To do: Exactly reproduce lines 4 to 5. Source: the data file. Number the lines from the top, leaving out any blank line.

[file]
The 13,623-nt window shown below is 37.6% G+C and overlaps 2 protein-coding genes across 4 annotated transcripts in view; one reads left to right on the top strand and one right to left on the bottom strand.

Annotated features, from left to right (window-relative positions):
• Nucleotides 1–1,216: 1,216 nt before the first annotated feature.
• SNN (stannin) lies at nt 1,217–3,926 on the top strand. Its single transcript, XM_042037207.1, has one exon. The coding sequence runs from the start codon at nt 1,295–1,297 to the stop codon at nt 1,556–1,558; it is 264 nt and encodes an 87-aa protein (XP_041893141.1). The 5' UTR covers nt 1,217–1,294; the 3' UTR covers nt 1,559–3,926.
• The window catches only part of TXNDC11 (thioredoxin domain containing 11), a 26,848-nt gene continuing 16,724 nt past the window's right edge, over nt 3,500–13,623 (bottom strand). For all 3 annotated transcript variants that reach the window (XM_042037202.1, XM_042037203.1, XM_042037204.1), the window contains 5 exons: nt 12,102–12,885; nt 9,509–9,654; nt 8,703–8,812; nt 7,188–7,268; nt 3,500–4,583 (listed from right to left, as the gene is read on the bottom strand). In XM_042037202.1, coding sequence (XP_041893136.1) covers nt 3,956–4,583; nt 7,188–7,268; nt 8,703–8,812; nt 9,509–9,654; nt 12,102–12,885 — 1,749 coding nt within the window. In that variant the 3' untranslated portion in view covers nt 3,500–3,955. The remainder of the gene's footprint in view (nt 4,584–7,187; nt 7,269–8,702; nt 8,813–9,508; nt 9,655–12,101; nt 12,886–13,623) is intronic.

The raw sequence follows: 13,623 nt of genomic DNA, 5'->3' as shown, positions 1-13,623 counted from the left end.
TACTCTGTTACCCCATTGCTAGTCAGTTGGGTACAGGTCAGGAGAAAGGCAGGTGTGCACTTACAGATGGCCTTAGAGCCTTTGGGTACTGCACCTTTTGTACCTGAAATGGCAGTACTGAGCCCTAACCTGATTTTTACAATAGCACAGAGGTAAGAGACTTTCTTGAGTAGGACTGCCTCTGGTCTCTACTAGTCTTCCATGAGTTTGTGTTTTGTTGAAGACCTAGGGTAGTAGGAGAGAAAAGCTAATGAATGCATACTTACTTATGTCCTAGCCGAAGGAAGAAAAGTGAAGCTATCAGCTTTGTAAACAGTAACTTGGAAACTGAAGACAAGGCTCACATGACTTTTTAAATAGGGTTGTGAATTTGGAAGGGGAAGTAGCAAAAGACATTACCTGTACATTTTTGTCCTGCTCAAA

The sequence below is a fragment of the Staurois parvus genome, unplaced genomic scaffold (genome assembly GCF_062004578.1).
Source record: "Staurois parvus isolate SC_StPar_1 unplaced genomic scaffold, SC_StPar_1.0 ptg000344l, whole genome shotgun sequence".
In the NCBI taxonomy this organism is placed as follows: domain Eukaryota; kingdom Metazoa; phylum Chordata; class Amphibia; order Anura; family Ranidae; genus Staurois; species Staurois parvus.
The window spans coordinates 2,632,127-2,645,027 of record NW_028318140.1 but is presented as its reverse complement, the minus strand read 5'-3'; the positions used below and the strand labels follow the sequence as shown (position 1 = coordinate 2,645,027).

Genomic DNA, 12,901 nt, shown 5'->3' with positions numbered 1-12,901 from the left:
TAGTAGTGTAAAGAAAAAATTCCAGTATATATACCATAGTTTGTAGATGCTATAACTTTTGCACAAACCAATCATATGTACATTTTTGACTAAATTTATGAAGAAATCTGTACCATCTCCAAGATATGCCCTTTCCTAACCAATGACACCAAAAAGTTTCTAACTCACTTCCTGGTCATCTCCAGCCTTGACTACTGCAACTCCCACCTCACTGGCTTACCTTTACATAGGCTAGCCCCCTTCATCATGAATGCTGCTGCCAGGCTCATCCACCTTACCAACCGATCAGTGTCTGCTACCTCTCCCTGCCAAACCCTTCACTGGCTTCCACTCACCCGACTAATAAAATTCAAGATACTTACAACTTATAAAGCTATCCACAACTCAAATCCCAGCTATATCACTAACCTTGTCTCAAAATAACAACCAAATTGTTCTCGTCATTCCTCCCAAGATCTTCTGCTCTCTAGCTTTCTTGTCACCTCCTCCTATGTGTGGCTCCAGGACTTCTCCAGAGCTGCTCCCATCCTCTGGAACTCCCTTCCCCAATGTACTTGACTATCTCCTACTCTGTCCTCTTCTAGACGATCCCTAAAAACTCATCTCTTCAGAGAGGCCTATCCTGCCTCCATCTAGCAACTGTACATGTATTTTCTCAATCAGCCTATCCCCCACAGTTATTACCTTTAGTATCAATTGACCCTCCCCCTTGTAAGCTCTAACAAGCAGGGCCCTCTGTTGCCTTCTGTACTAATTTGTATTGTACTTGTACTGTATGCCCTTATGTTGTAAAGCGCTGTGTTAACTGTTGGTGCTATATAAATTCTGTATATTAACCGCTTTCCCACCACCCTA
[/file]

• SNN (stannin) lies at nt 1,217–3,926 on the top strand. Its single transcript, XM_042037207.1, has one exon. The coding sequence runs from the start codon at nt 1,295–1,297 to the stop codon at nt 1,556–1,558; it is 264 nt and encodes an 87-aa protein (XP_041893141.1). The 5' UTR covers nt 1,217–1,294; the 3' UTR covers nt 1,559–3,926.
• The window catches only part of TXNDC11 (thioredoxin domain containing 11), a 26,848-nt gene continuing 16,724 nt past the window's right edge, over nt 3,500–13,623 (bottom strand). For all 3 annotated transcript variants that reach the window (XM_042037202.1, XM_042037203.1, XM_042037204.1), the window contains 5 exons: nt 12,102–12,885; nt 9,509–9,654; nt 8,703–8,812; nt 7,188–7,268; nt 3,500–4,583 (listed from right to left, as the gene is read on the bottom strand). In XM_042037202.1, coding sequence (XP_041893136.1) covers nt 3,956–4,583; nt 7,188–7,268; nt 8,703–8,812; nt 9,509–9,654; nt 12,102–12,885 — 1,749 coding nt within the window. In that variant the 3' untranslated portion in view covers nt 3,500–3,955. The remainder of the gene's footprint in view (nt 4,584–7,187; nt 7,269–8,702; nt 8,813–9,508; nt 9,655–12,101; nt 12,886–13,623) is intronic.